The City of Duncan will consider two applications for retail marijuana shops at the council meeting on July 15.
The two locations under consideration for temporary-use permits are 130 Trans-Canada Hwy. and 521 Canada Ave.
The applications are the first two of three for retail pot outlets that the city will consider.
The applications are part of a pilot project that the city announced earlier this year in which up to three applicants for pot shops would be considered with whom the city would enter into further discussions to determine if they would receive temporary-use permits to operate in Duncan, if the province gave the city the thumbs up to consider them.
Other jurisdictions in the Cowichan Valley, including the Municipality of North Cowichan and the Cowichan Valley Regional District, are also in the process of considering a number of applications to open retail marijuana stores in the area.
Since recreational pot was legalized in October, there have yet to be any retail pot shops established in the Valley.
In preparation for the pilot project, the City of Duncan adopted some guiding principles to be considered in determining the locations in which it would consider issuing permits authorizing the retail sale of marijuana.
They include that the sale of marijuana is preferred to not be located within 400 metres of another marijuana retail store, 300 metres of any school, 300 metres of any group daycare, 150 metres of any city park, and 50 metres of any land zoned low density residential zone.
Temporary-use permits in the city can be issued for up to three years, after which time the applicant may reapply once for an extension of another three years.
After six years, the applicant would need to apply to rezone the property permanently.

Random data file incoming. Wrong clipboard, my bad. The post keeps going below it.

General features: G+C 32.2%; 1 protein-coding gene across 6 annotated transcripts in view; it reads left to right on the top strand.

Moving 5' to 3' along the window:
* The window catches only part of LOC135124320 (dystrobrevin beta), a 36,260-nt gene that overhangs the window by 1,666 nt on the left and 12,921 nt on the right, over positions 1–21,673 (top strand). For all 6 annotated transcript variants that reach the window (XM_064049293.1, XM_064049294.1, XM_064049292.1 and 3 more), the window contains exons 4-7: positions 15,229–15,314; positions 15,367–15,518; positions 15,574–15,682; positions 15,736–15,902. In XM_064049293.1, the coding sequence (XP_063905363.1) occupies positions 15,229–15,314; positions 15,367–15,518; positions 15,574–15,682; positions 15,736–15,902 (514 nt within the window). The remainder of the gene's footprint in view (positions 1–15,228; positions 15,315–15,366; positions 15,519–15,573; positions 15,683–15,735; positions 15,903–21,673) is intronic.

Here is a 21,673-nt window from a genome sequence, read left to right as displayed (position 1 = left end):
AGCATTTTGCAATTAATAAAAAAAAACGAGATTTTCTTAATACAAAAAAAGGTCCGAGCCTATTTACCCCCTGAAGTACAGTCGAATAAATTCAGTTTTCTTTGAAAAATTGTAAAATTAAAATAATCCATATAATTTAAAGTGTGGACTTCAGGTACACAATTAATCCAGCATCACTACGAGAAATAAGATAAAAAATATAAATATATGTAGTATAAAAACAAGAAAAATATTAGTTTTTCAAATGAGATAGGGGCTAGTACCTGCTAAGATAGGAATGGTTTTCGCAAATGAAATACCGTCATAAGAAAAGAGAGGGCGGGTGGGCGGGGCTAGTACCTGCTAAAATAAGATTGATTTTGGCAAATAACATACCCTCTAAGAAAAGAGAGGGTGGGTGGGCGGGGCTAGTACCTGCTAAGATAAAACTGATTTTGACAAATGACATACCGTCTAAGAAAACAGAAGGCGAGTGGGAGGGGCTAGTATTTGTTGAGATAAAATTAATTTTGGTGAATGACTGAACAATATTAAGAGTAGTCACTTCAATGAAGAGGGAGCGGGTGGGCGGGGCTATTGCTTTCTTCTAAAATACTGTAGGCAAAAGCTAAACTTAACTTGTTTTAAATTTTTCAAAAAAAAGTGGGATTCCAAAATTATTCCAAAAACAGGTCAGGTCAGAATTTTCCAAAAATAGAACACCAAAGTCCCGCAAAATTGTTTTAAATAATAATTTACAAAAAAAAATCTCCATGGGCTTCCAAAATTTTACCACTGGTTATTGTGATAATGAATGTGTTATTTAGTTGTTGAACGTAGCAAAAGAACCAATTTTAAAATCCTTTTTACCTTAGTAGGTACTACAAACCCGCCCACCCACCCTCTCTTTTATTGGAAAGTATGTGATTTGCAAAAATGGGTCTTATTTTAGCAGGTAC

Council may require specific conditions for these permits based on community input, Official Community Plan policies, or other information relevant to the use or the location.
“This is all new territory so the city has taken our time and been cautious, only considering three applications,” Mayor Michelle Staples said.
“The TUP process allows the city to put conditions in place to alleviate the possibility of negative consequences, provide an opportunity for community feedback, and allow us to review the suitability of the locations and the operations.”
A press release from the city said both proponents of the pot shops are enthusiastic to be moving to this stage of the process and will be reaching out to the neighbourhoods to answer questions about their applications.
In the coming days, notice will be directly mailed to residents and property owners within 122 metres of the two proposed locations.
External referrals have been provided to neighbouring jurisdictions and other government agencies for comment.
Copies of the proposed TUPs will be available for viewing at City Hall and posted on the City’s website at www.duncan.ca.